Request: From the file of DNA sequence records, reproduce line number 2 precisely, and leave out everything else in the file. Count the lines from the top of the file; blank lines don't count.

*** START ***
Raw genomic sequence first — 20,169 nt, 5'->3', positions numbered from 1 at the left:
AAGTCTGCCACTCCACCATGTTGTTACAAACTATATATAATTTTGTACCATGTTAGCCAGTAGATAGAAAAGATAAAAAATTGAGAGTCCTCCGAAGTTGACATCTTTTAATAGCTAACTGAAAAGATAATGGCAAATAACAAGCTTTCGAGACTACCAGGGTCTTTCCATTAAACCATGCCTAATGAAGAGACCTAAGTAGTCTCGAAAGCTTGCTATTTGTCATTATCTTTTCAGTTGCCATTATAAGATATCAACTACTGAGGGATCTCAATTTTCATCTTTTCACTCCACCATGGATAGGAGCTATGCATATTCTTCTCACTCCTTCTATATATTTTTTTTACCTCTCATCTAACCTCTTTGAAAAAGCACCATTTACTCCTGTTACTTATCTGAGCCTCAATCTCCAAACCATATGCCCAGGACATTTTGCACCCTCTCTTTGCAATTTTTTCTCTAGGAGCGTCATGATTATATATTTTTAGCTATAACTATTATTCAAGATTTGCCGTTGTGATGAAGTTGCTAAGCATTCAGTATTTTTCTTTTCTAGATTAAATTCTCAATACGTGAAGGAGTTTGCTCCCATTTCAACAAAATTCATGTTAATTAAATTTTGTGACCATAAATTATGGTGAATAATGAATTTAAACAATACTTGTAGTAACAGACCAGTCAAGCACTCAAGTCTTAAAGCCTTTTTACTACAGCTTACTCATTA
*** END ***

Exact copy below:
AAGTCTGCCACTCCACCATGTTGTTACAAACTATATATAATTTTGTACCATGTTAGCCAGTAGATAGAAAAGATAAAAAATTGAGAGTCCTCCGAAGTTGACATCTTTTAATAGCTAACTGAAAAGATAATGGCAAATAACAAGCTTTCGAGACTACCAGGGTCTTTCCATTAAACCATGCCTAATGAAGAGACCTAAGTAGTCTCGAAAGCTTGCTATTTGTCATTATCTTTTCAGTTGCCATTATAAGATATCAACTACTGAGGGATCTCAATTTTCATCTTTTCACTCCACCATGGATAGGAGCTATGCATATTCTTCTCACTCCTTCTATATATTTTTTTTACCTCTCATCTAACCTCTTTGAAAAAGCACCATTTACTCCTGTTACTTATCTGAGCCTCAATCTCCAAACCATATGCCCAGGACATTTTGCACCCTCTCTTTGCAATTTTTTCTCTAGGAGCGTCATGATTATATATTTTTAGCTATAACTATTATTCAAGATTTGCCGTTGTGATGAAGTTGCTAAGCATTCAGTATTTTTCTTTTCTAGATTAAATTCTCAATACGTGAAGGAGTTTGCTCCCATTTCAACAAAATTCATGTTAATTAAATTTTGTGACCATAAATTATGGTGAATAATGAATTTAAACAATACTTGTAGTAACAGACCAGTCAAGCACTCAAGTCTTAAAGCCTTTTTACTACAGCTTACTCATTA